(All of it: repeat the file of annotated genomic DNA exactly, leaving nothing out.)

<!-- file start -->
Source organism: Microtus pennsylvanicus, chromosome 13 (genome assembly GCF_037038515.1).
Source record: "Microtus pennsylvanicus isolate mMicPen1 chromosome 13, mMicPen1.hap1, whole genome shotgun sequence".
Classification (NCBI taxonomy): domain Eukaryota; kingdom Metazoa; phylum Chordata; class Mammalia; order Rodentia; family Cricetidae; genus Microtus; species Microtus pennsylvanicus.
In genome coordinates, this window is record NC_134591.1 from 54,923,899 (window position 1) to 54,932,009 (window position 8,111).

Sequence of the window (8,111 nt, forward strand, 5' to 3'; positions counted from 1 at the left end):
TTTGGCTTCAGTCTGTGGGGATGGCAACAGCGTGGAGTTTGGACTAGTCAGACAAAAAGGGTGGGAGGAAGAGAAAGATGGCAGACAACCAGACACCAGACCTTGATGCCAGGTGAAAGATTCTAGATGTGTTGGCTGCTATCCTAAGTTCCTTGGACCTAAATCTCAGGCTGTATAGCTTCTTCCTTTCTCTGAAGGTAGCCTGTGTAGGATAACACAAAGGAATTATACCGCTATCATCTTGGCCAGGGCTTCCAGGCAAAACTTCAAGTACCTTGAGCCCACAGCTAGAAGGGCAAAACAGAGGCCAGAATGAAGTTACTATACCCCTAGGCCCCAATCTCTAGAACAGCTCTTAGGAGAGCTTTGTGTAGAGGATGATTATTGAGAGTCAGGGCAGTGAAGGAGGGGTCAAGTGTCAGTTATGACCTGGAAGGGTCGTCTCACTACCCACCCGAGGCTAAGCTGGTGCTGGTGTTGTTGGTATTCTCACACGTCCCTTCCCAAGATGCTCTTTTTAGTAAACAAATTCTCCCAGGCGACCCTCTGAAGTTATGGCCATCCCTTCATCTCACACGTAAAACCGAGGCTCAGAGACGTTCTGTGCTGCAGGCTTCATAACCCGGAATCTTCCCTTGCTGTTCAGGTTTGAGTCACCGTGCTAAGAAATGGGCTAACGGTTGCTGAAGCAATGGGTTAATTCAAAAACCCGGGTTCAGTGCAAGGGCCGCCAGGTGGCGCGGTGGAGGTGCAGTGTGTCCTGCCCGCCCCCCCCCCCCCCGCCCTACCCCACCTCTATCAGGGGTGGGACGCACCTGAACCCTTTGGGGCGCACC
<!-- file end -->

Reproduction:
Source organism: Microtus pennsylvanicus, chromosome 13 (genome assembly GCF_037038515.1).
Source record: "Microtus pennsylvanicus isolate mMicPen1 chromosome 13, mMicPen1.hap1, whole genome shotgun sequence".
Classification (NCBI taxonomy): domain Eukaryota; kingdom Metazoa; phylum Chordata; class Mammalia; order Rodentia; family Cricetidae; genus Microtus; species Microtus pennsylvanicus.
In genome coordinates, this window is record NC_134591.1 from 54,923,899 (window position 1) to 54,932,009 (window position 8,111).

Sequence of the window (8,111 nt, forward strand, 5' to 3'; positions counted from 1 at the left end):
TTTGGCTTCAGTCTGTGGGGATGGCAACAGCGTGGAGTTTGGACTAGTCAGACAAAAAGGGTGGGAGGAAGAGAAAGATGGCAGACAACCAGACACCAGACCTTGATGCCAGGTGAAAGATTCTAGATGTGTTGGCTGCTATCCTAAGTTCCTTGGACCTAAATCTCAGGCTGTATAGCTTCTTCCTTTCTCTGAAGGTAGCCTGTGTAGGATAACACAAAGGAATTATACCGCTATCATCTTGGCCAGGGCTTCCAGGCAAAACTTCAAGTACCTTGAGCCCACAGCTAGAAGGGCAAAACAGAGGCCAGAATGAAGTTACTATACCCCTAGGCCCCAATCTCTAGAACAGCTCTTAGGAGAGCTTTGTGTAGAGGATGATTATTGAGAGTCAGGGCAGTGAAGGAGGGGTCAAGTGTCAGTTATGACCTGGAAGGGTCGTCTCACTACCCACCCGAGGCTAAGCTGGTGCTGGTGTTGTTGGTATTCTCACACGTCCCTTCCCAAGATGCTCTTTTTAGTAAACAAATTCTCCCAGGCGACCCTCTGAAGTTATGGCCATCCCTTCATCTCACACGTAAAACCGAGGCTCAGAGACGTTCTGTGCTGCAGGCTTCATAACCCGGAATCTTCCCTTGCTGTTCAGGTTTGAGTCACCGTGCTAAGAAATGGGCTAACGGTTGCTGAAGCAATGGGTTAATTCAAAAACCCGGGTTCAGTGCAAGGGCCGCCAGGTGGCGCGGTGGAGGTGCAGTGTGTCCTGCCCGCCCCCCCCCCCCCCGCCCTACCCCACCTCTATCAGGGGTGGGACGCACCTGAACCCTTTGGGGCGCACC